“How Robots Mess With Our Minds” is an article written by Alexander Reben. Reben is the creator of the Blabdroid, a robot Reben sent to various places around the world to interview people. The idea was to create a documentary with the various interviews and see what answers they Blabdroid would receive. Reben and his partners quickly discovered that people were engging with the robots on a level that they would have never expected. People were engaging with these robots for on average 30 minutes, and revealing very personal things to the robots.
The article goes on to talk about how humans can very easily give personality and “enthropomorphise” inanimate objects. For example: some soldiers are known to mourn their bomb-disposal robots, and owners of Aibo dogs in Japan have staged funerals for their robotic pet dogs. This raises the question, how will this affect our future when AI inevitably becomes more human-like?
This article makes me think of movies like “Her” and the new one that came out this year “Ex Machina,” movies that are addressing the very questions so many people are having. Could we possibly “fall in love” with our machines in a sense? As the philosopher John Campbell says: “One of the possibilities this opens up is automating aspects of our emotional lives where we usually depend on other people for sympathy and support. Rather than relying on your partner to listen to the problems you’ve had at work all day, why not explain them to a sympathetic robot that makes eye contact with you, listens with apparent interest, making all the right noises, remembers and cross-indexes everything you say?”
Population goes down because we start “falling in love” with our machines, and stop reproducing as much?
The USA is typically very advanced and ahead of it’s time when it comes to technology. What happens when we are one of the firsts to create social robots? Will the rest of the world follow? Will our society crumble or flourish?
Do our friend groups get smaller and less engaging once social robots take those places?
Personally: I go to my friends a family often for my problems. What happens once a robot starts being more engaging, and offers better advice than my friends and family?
Impact over time:
I visualize a world similar to “Theodore’s” (Joaquin Phoenix’s character) in “Her.” He walks around with his “robot girlfriend” in his headset and tells her about his troubles and life. He is going through a divorce and finds refuge in talking to “Samantha” the robot about his troubles. It’s understandable to see how this appealing because “Samantha,” much like a therapist, is an unbiased entity there to help you. Would it be that strange to see “robot therapists” in our future? Right now we are seeing apps and online chat rooms that help people struggling with depression and anxiety. I could very well see this idea expanding into psychology and therapy in the future.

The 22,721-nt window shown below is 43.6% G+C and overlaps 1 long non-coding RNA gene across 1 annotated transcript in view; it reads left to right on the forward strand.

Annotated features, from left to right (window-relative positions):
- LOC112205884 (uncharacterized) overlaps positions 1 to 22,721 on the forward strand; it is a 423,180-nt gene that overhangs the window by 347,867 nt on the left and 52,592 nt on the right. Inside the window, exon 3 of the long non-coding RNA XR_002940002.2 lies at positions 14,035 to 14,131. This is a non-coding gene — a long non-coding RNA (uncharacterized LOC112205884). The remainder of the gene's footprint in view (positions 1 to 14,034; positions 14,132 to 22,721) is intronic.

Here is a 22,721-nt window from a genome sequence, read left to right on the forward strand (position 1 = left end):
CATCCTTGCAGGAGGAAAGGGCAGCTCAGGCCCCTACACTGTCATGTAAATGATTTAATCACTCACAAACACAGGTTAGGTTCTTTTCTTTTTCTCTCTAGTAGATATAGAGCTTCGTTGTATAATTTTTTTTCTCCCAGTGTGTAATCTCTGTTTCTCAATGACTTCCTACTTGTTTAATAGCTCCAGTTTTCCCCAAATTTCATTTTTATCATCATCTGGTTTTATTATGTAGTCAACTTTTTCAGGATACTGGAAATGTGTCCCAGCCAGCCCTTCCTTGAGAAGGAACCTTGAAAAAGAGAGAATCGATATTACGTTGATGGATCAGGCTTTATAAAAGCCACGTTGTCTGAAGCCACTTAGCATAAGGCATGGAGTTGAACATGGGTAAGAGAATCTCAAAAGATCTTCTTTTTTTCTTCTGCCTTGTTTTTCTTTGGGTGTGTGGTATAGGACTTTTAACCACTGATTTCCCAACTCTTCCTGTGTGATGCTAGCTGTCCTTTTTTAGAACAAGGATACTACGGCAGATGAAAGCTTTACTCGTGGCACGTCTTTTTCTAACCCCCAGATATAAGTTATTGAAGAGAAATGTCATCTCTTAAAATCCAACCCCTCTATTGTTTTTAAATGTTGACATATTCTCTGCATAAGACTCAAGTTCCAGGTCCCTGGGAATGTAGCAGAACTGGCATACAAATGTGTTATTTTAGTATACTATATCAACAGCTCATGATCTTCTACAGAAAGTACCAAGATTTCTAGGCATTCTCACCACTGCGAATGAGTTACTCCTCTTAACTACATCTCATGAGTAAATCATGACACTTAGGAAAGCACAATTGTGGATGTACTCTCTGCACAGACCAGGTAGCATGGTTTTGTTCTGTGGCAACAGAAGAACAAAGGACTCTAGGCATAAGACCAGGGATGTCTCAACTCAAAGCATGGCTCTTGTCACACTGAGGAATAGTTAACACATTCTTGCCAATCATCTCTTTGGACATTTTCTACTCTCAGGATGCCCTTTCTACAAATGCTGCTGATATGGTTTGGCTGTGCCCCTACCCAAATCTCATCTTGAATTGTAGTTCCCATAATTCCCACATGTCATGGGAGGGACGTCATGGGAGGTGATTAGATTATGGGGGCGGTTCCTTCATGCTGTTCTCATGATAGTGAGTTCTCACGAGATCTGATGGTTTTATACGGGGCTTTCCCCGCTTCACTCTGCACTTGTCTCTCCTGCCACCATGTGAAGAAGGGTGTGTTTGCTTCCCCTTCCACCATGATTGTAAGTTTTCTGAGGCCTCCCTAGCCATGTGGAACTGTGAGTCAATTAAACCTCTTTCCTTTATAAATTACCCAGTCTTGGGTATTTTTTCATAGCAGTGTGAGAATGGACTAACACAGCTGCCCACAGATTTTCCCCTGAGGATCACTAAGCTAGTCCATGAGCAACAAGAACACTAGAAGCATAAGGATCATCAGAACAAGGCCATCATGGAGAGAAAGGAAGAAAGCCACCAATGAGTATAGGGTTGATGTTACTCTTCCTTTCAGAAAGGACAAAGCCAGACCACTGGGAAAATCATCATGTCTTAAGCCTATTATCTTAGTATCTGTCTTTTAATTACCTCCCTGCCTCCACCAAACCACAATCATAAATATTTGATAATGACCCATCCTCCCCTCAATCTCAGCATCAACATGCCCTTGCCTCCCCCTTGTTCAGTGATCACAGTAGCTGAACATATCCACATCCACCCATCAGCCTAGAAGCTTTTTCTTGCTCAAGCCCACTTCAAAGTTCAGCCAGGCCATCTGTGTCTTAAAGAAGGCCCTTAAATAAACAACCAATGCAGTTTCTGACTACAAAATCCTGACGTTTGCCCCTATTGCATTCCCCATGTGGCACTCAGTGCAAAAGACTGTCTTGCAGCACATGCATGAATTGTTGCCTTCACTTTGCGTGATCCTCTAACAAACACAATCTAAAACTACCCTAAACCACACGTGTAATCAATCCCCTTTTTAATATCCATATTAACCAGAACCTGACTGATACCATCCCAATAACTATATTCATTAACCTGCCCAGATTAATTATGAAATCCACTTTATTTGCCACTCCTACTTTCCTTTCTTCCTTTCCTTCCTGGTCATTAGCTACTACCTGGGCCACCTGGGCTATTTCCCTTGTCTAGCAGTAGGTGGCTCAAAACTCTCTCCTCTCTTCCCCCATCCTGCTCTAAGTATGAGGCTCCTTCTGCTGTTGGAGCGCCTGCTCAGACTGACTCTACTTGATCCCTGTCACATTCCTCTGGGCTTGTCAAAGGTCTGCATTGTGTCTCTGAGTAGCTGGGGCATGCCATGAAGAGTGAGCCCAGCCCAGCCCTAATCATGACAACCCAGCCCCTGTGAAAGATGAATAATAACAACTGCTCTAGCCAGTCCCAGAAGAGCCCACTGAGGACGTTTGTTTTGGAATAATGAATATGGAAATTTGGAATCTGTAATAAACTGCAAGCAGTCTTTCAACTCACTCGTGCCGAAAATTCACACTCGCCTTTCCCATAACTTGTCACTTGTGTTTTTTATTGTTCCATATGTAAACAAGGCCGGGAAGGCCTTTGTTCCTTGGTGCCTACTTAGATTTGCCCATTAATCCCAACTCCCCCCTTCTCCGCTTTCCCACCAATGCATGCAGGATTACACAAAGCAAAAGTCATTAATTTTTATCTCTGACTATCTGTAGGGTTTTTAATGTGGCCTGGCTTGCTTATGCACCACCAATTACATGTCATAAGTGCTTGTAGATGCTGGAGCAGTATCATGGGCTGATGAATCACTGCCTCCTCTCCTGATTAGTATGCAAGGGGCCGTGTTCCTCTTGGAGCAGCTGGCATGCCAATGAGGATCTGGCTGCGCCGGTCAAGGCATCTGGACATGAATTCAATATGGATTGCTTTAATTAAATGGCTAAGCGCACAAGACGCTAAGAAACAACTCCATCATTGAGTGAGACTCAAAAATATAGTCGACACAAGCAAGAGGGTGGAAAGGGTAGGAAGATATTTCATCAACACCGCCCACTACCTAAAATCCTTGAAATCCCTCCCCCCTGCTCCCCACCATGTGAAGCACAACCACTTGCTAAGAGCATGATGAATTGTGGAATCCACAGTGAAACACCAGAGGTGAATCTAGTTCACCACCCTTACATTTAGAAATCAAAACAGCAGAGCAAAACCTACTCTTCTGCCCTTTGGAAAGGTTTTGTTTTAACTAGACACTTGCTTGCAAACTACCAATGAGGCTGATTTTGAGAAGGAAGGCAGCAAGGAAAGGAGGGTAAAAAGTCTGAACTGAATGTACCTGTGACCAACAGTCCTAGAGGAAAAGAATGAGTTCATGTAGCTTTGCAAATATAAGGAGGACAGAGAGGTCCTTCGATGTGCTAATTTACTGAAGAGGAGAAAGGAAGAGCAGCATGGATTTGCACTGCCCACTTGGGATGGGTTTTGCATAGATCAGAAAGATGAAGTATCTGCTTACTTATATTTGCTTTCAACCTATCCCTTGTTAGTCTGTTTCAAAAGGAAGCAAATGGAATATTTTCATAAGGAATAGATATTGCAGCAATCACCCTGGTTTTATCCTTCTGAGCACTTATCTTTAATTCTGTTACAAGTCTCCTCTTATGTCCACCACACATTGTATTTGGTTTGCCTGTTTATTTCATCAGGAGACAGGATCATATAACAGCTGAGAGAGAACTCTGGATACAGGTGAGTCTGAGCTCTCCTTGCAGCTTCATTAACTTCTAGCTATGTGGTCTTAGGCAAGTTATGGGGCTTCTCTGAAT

If robotic therapy became the norm, we could see a more mentally stable world because therapy would become affordable for those who don’t have the money to afford it, and/or convenient for those who don’t have the time to go to a therapists office during their busy schedule.
We see a less social world. People become so used to talking to robots about their problem they forget how to socialize with people that aren’t programmed to “make eye contact with you, listens with apparent interest, making all the right noises, remembers and cross-indexes everything you say,” as Campbell puts it.
And in conclusion, I think this paragraph of the article sums it up wonderfully:
Once we accept a machine is alive, any relationship we form with it will be on the same level as any other living thing. Thus, robots are truly alive in our minds; which is perhaps more significant to the future of human-machine relationships than any Turing test. A robot doesn’t need to convince us it is human – we’re ready to believe it already.